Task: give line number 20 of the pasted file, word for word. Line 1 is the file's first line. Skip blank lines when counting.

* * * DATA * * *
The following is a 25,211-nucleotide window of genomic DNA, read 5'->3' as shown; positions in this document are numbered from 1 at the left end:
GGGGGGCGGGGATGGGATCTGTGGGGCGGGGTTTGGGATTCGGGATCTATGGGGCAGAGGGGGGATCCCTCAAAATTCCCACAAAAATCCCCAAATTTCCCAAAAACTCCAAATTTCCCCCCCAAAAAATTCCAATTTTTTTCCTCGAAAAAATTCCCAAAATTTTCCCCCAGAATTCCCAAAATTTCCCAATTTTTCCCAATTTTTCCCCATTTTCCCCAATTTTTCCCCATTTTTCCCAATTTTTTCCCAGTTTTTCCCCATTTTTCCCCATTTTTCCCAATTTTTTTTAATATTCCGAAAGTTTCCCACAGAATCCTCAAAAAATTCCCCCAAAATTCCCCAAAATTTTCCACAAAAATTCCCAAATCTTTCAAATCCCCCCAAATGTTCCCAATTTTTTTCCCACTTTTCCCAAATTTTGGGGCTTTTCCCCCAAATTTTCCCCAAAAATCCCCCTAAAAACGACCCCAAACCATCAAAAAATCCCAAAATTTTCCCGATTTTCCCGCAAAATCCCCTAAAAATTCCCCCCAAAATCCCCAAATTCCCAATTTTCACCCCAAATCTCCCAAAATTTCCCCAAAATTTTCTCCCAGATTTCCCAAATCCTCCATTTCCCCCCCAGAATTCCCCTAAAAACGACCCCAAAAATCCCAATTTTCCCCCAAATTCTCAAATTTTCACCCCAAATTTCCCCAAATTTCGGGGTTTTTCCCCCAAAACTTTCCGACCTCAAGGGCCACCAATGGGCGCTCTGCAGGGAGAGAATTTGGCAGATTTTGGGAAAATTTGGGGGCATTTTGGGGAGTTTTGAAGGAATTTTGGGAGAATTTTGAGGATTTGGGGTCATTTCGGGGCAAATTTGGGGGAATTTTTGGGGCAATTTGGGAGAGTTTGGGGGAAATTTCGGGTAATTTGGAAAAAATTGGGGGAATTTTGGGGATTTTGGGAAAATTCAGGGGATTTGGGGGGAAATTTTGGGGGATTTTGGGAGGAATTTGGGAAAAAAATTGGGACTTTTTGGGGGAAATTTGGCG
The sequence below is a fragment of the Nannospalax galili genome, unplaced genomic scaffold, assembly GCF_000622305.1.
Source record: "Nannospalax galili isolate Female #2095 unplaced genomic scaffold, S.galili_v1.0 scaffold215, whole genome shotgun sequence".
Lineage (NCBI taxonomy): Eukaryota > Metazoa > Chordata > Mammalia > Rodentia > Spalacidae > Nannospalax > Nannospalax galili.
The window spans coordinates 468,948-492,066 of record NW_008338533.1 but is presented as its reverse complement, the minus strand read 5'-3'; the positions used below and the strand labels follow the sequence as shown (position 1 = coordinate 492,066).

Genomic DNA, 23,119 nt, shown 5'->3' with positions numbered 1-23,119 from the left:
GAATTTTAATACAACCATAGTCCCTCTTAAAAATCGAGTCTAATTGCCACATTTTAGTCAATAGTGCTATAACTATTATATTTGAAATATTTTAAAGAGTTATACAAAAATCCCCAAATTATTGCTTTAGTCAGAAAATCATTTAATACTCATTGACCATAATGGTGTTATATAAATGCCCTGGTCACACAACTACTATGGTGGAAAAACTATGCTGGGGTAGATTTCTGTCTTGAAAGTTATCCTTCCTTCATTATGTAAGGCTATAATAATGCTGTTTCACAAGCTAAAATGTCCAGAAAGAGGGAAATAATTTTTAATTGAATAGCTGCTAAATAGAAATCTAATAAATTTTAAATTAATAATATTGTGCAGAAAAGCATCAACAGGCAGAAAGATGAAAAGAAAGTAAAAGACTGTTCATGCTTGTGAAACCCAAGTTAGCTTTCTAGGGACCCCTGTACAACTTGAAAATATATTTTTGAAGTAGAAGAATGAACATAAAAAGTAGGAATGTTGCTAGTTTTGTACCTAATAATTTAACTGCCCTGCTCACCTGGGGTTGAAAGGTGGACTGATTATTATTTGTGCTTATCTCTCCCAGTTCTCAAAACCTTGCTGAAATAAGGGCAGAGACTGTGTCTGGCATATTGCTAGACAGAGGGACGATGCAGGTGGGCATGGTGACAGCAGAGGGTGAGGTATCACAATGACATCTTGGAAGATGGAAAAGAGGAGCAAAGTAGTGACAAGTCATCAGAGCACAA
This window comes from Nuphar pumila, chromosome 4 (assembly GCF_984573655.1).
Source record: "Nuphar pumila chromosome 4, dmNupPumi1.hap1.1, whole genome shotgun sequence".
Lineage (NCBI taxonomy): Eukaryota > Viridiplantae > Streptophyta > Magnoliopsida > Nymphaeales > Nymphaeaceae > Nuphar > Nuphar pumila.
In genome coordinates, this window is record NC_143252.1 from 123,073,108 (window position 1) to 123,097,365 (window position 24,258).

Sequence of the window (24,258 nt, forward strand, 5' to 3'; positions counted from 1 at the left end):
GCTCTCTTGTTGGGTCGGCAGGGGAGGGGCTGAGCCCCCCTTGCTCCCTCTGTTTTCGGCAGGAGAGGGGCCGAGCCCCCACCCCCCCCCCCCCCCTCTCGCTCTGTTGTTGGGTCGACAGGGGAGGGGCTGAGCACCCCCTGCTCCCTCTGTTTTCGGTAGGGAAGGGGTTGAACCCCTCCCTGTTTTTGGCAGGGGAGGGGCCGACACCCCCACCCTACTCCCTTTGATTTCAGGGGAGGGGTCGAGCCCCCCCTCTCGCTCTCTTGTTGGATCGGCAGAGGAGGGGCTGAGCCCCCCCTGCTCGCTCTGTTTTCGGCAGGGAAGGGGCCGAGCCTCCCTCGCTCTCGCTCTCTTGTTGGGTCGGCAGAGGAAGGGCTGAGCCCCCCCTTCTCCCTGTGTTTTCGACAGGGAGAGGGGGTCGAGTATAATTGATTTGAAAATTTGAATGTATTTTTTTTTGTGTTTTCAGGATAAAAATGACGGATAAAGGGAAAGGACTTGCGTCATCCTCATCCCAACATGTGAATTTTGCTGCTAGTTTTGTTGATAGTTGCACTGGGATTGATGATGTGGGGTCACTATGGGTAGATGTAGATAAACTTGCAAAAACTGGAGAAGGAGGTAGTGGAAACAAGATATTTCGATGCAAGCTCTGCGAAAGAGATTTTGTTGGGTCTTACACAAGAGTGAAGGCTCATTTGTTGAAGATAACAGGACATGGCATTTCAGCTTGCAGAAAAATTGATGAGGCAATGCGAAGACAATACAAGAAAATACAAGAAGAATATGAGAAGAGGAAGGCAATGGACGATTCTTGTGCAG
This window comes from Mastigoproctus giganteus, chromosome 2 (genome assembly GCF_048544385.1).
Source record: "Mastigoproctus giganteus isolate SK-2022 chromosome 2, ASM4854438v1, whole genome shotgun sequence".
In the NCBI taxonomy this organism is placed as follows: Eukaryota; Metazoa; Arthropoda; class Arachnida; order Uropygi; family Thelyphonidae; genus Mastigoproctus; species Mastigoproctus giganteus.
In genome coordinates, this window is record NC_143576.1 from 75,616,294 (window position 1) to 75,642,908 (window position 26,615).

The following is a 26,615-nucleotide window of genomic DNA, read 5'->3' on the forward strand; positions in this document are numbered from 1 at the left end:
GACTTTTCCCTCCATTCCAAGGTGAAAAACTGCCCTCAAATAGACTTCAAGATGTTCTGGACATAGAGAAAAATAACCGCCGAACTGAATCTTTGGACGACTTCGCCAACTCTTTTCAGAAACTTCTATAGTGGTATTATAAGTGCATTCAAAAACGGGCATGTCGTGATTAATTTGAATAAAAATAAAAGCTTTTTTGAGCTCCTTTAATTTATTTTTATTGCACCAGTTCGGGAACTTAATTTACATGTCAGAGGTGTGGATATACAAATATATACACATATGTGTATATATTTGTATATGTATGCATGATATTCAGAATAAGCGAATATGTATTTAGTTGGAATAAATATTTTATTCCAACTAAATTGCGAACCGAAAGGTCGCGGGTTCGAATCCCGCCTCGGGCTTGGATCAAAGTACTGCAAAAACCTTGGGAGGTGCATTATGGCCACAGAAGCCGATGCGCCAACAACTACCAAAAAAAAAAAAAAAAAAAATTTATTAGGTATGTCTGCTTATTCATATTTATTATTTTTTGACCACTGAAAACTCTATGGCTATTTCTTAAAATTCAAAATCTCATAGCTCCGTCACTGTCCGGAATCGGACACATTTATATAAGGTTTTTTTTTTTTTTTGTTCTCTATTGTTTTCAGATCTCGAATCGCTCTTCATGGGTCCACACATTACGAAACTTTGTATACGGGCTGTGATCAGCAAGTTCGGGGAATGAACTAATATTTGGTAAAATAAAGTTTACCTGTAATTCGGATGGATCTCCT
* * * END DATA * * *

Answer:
GACTTTTCCCTCCATTCCAAGGTGAAAAACTGCCCTCAAATAGACTTCAAGATGTTCTGGACATAGAGAAAAATAACCGCCGAACTGAATCTTTGGACGACTTCGCCAACTCTTTTCAGAAACTTCTATAGTGGTATTATAAGTGCATTCAAAAACGGGCATGTCGTGATTAATTTGAATAAAAATAAAAGCTTTTTTGAGCTCCTTTAATTTATTTTTATTGCACCAGTTCGGGAACTTAATTTACATGTCAGAGGTGTGGATATACAAATATATACACATATGTGTATATATTTGTATATGTATGCATGATATTCAGAATAAGCGAATATGTATTTAGTTGGAATAAATATTTTATTCCAACTAAATTGCGAACCGAAAGGTCGCGGGTTCGAATCCCGCCTCGGGCTTGGATCAAAGTACTGCAAAAACCTTGGGAGGTGCATTATGGCCACAGAAGCCGATGCGCCAACAACTACCAAAAAAAAAAAAAAAAAAAATTTATTAGGTATGTCTGCTTATTCATATTTATTATTTTTTGACCACTGAAAACTCTATGGCTATTTCTTAAAATTCAAAATCTCATAGCTCCGTCACTGTCCGGAATCGGACACATTTATATAAGGTTTTTTTTTTTTTTTGTTCTCTATTGTTTTCAGATCTCGAATCGCTCTTCATGGGTCCACACATTACGAAACTTTGTATACGGGCTGTGATCAGCAAGTTCGGGGAATGAACTAATATTTGGTAAAATAAAGTTTACCTGTAATTCGGATGGATCTCCT